Calculating capacitive reactance

Thread Starter

Handymanjack

Joined Jun 20, 2011
9
Question : How does one calculate Xc when the capacitance is not known ? [ 2 unknowns in the equation].

Thanks, Jack
 

WBahn

Joined Mar 31, 2012
24,684
Question : How does one calculate Xc when the capacitance is not known ? [ 2 unknowns in the equation].

Thanks, Jack
Sounds like homework. Is it?

What equation are you referring to? What else is unknown besides the capacitance? There are several equations that involve capacitive reactance that could be used to calculated it.

What is the definition of reactance? That might give you an idea of one possible approach.
 

drc_567

Joined Dec 29, 2008
703
One method might consist of placing a resistor in series with a capacitor. Then apply an AC voltage across the two components, in series. The next productive step is to correctly visualize the mathematical arrangement of the two elements. They are in series, however, one component is mathematically real, and one component is mathematically imaginary.
 

Thread Starter

Handymanjack

Joined Jun 20, 2011
9
One method might consist of placing a resistor in series with a capacitor. Then apply an AC voltage across the two components, in series. The next productive step is to correctly visualize the mathematical arrangement of the two elements. They are in series, however, one component is mathematically real, and one component is mathematically imaginary.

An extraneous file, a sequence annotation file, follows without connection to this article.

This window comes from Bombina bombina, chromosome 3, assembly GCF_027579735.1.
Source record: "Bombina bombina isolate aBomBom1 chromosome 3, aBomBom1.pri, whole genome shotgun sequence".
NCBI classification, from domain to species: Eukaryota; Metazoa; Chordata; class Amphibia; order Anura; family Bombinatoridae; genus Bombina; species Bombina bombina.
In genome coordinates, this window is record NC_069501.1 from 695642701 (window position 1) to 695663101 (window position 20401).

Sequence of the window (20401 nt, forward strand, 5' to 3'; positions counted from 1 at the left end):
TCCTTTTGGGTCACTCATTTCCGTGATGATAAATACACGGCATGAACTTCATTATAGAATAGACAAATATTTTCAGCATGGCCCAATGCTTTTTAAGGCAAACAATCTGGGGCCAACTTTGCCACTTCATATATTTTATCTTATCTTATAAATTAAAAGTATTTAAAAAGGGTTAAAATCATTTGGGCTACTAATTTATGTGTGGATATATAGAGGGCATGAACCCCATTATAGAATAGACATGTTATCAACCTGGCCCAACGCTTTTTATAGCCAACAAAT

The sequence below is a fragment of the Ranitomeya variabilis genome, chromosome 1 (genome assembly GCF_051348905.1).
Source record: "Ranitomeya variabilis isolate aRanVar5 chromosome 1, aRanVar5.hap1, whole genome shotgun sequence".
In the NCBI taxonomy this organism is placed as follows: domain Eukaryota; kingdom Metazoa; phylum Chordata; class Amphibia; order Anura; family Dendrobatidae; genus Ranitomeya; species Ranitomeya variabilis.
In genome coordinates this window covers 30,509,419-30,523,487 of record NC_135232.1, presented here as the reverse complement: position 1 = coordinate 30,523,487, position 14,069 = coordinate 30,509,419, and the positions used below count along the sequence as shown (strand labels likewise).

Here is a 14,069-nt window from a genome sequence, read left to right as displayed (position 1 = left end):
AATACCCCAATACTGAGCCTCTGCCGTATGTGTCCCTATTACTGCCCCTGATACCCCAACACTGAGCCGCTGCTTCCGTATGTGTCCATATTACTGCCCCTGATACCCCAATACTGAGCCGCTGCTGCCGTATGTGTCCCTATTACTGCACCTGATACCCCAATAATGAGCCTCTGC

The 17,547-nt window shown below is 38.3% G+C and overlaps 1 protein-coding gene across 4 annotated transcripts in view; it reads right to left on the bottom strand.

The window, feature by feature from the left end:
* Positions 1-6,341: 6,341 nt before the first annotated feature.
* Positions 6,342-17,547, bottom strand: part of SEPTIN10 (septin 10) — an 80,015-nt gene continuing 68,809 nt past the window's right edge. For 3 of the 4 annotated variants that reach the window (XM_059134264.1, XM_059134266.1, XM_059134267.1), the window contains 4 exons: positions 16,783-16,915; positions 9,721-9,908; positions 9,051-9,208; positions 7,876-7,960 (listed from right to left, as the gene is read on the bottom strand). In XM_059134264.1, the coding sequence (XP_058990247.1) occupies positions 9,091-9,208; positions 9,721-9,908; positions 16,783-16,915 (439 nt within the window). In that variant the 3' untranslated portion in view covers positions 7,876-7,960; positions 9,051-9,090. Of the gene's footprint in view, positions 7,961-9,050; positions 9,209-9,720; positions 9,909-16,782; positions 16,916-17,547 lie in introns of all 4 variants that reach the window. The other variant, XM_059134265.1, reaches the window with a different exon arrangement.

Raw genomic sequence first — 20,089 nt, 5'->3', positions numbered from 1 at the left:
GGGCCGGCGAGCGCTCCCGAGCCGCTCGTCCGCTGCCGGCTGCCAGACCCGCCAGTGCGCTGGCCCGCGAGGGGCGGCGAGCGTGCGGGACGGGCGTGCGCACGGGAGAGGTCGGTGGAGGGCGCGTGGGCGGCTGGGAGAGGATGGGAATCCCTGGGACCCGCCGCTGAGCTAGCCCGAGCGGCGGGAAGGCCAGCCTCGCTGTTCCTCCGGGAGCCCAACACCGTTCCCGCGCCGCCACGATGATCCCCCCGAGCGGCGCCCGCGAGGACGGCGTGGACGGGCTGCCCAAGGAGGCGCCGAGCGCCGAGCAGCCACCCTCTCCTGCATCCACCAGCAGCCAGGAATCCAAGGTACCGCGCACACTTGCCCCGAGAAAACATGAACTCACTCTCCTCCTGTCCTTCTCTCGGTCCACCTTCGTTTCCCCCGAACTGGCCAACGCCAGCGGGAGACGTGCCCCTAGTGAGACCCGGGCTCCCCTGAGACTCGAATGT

Okay, good start. Please continue through the next steps.

Jack
 

drc_567

Joined Dec 29, 2008
703
The capacitive reactance is going to be the voltage across the capacitor divided by the series current. The series current is the current going through the resistor ... a real quantity, easy enough to calculate ... voltage drop division by resistance.
... The capacitor voltage, call it Vc, is going to be a result determined using the Pythagorean Theorem. The hypotenuse of the triangle is the total applied voltage, Vt. One known side of the triangle is a voltage measurement across the resistor, Vr. The unknown side of the triangle is Vc.
\[V_T^2=V_C^2+V_R^2\]
... You have found Vc and Ir.
 
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Thread Starter

Handymanjack

Joined Jun 20, 2011
9
The capacitive reactance is going to be the voltage across the capacitor divided by the series current. The series current is the current going through the resistor ... a real quantity, easy enough to calculate ... voltage drop division by resistance.
... The capacitor voltage, call it Vc, is going to be a result determined using the Pythagorean Theorem. The hypotenuse of the triangle is the total applied voltage, Vt. One known side of the triangle is a voltage measurement across the resistor, Vr. The unknown side of the triangle is Vc.
\[V_T^2=V_C^2+V_R^2\]
... You have found Vc and Ir.
Thank you; With your help, I'll attempt to answer my question.

Jack
 

Thread Starter

Handymanjack

Joined Jun 20, 2011
9